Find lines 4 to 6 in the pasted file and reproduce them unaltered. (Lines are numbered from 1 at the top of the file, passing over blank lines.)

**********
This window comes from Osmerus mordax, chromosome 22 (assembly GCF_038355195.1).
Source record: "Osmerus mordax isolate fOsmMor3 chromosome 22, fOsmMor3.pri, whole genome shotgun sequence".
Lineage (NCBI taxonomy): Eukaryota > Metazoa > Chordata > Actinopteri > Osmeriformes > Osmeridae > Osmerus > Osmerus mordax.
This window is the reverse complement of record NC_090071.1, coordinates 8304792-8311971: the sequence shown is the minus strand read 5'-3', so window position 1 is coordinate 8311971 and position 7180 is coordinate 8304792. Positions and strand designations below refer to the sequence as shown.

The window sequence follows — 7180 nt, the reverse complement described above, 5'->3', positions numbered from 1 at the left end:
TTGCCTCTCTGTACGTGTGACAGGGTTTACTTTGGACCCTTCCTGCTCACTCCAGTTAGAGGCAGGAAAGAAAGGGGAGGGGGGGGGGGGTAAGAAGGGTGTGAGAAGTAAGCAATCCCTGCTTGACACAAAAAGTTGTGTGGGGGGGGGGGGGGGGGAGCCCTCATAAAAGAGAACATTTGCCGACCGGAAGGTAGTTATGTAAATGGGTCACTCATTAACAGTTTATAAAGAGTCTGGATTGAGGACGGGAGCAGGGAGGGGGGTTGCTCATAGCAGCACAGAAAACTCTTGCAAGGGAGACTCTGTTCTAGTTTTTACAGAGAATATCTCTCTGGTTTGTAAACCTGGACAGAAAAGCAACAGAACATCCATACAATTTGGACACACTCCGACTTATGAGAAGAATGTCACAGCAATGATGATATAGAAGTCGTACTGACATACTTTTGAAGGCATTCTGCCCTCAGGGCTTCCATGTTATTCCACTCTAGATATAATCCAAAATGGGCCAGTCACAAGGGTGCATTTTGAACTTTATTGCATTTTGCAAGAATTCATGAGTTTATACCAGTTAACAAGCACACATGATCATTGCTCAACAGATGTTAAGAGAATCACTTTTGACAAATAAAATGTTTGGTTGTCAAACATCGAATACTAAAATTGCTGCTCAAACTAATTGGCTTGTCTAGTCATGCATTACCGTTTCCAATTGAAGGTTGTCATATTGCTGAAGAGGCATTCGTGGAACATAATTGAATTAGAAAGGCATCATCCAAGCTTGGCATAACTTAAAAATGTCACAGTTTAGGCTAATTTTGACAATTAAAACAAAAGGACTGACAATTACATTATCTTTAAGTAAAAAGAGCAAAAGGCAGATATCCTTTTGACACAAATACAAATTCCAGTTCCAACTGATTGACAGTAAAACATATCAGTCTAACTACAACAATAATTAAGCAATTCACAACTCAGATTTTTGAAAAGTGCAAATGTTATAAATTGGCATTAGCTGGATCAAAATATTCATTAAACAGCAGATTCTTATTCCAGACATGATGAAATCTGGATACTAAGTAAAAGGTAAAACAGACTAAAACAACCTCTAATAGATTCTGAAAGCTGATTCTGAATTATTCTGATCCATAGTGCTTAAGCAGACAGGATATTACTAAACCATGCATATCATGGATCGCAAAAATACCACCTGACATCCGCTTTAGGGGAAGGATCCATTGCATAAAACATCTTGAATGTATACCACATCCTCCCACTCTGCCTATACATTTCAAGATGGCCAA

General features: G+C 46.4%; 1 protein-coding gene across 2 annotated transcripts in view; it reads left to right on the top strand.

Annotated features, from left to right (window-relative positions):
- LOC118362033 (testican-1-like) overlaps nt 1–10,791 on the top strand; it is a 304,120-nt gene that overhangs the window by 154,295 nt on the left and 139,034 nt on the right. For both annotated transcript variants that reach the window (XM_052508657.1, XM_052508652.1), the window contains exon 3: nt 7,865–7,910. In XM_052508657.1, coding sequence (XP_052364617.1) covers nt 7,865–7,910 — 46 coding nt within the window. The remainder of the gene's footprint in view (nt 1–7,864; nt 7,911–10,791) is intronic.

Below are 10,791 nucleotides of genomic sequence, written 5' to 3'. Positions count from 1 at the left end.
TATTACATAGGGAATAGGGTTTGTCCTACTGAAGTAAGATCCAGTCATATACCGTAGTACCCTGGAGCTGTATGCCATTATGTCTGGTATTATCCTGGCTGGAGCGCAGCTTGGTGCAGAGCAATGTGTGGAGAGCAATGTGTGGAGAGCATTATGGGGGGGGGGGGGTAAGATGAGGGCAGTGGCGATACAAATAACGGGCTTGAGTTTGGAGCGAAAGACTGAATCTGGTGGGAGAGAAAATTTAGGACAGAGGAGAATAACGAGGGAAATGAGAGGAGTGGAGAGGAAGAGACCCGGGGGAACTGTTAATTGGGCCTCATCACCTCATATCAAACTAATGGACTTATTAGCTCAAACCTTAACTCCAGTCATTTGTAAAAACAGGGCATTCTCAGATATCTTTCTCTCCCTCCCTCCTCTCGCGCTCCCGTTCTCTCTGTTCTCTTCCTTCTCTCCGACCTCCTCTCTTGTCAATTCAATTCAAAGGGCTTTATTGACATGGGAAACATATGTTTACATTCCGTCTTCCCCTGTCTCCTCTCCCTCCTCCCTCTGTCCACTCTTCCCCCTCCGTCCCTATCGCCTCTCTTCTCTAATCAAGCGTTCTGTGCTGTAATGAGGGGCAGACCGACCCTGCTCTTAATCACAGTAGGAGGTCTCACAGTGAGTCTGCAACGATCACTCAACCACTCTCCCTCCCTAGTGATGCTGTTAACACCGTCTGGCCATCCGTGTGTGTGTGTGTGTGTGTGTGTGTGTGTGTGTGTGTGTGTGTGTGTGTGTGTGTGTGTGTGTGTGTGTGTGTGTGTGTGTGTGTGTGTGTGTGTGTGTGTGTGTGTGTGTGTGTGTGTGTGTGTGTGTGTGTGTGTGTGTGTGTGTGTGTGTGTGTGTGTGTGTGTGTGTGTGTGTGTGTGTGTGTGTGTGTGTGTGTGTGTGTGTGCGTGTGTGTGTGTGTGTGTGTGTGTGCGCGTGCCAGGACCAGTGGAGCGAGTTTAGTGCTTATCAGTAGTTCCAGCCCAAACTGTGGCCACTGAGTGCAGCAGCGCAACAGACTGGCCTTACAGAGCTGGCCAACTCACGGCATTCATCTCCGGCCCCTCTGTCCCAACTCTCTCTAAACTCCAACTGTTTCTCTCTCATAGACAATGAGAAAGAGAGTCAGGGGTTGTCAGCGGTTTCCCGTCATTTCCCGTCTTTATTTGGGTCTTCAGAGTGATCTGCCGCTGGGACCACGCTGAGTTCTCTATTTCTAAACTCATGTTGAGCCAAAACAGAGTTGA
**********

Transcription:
This window is the reverse complement of record NC_090071.1, coordinates 8304792-8311971: the sequence shown is the minus strand read 5'-3', so window position 1 is coordinate 8311971 and position 7180 is coordinate 8304792. Positions and strand designations below refer to the sequence as shown.

The window sequence follows — 7180 nt, the reverse complement described above, 5'->3', positions numbered from 1 at the left end:
TTGCCTCTCTGTACGTGTGACAGGGTTTACTTTGGACCCTTCCTGCTCACTCCAGTTAGAGGCAGGAAAGAAAGGGGAGGGGGGGGGGGGTAAGAAGGGTGTGAGAAGTAAGCAATCCCTGCTTGACACAAAAAGTTGTGTGGGGGGGGGGGGGGGGGAGCCCTCATAAAAGAGAACATTTGCCGACCGGAAGGTAGTTATGTAAATGGGTCACTCATTAACAGTTTATAAAGAGTCTGGATTGAGGACGGGAGCAGGGAGGGGGGTTGCTCATAGCAGCACAGAAAACTCTTGCAAGGGAGACTCTGTTCTAGTTTTTACAGAGAATATCTCTCTGGTTTGTAAACCTGGACAGAAAAGCAACAGAACATCCATACAATTTGGACACACTCCGACTTATGAGAAGAATGTCACAGCAATGATGATATAGAAGTCGTACTGACATACTTTTGAAGGCATTCTGCCCTCAGGGCTTCCATGTTATTCCACTCTAGATATAATCCAAAATGGGCCAGTCACAAGGGTGCATTTTGAACTTTATTGCATTTTGCAAGAATTCATGAGTTTATACCAGTTAACAAGCACACATGATCATTGCTCAACAGATGTTAAGAGAATCACTTTTGACAAATAAAATGTTTGGTTGTCAAACATCGAATACTAAAATTGCTGCTCAAACTAATTGGCTTGTCTAGTCATGCATTACCGTTTCCAATTGAAGGTTGTCATATTGCTGAAGAGGCATTCGTGGAACATAATTGAATTAGAAAGGCATCATCCAAGCTTGGCATAACTTAAAAATGTCACAGTTTAGGCTAATTTTGACAATTAAAACAAAAGGACTGACAATTACATTATCTTTAAGTAAAAAGAGCAAAAGGCAGATATCCTTTTGACACAAATACAAATTCCAGTTCCAACTGATTGACAGTAAAACATATCAGTCTAACTACAACAATAATTAAGCAATTCACAACTCAGATTTTTGAAAAGTGCAAATGTTATAAATTGGCATTAGCTGGATCAAAATATTCATTAAACAGCAGATTCTTATTCCAGACATGATGAAATCTGGATACTAAGTAAAAGGTAAAACAGACTAAAACAACCTCTAATAGATTCTGAAAGCTGATTCTGAATTATTCTGATCCATAGTGCTTAAGCAGACAGGATATTACTAAACCATGCATATCATGGATCGCAAAAATACCACCTGACATCCGCTTTAGGGGAAGGATCCATTGCATAAAACATCTTGAATGTATACCACATCCTCCCACTCTGCCTATACATTTCAAGATGGCCAA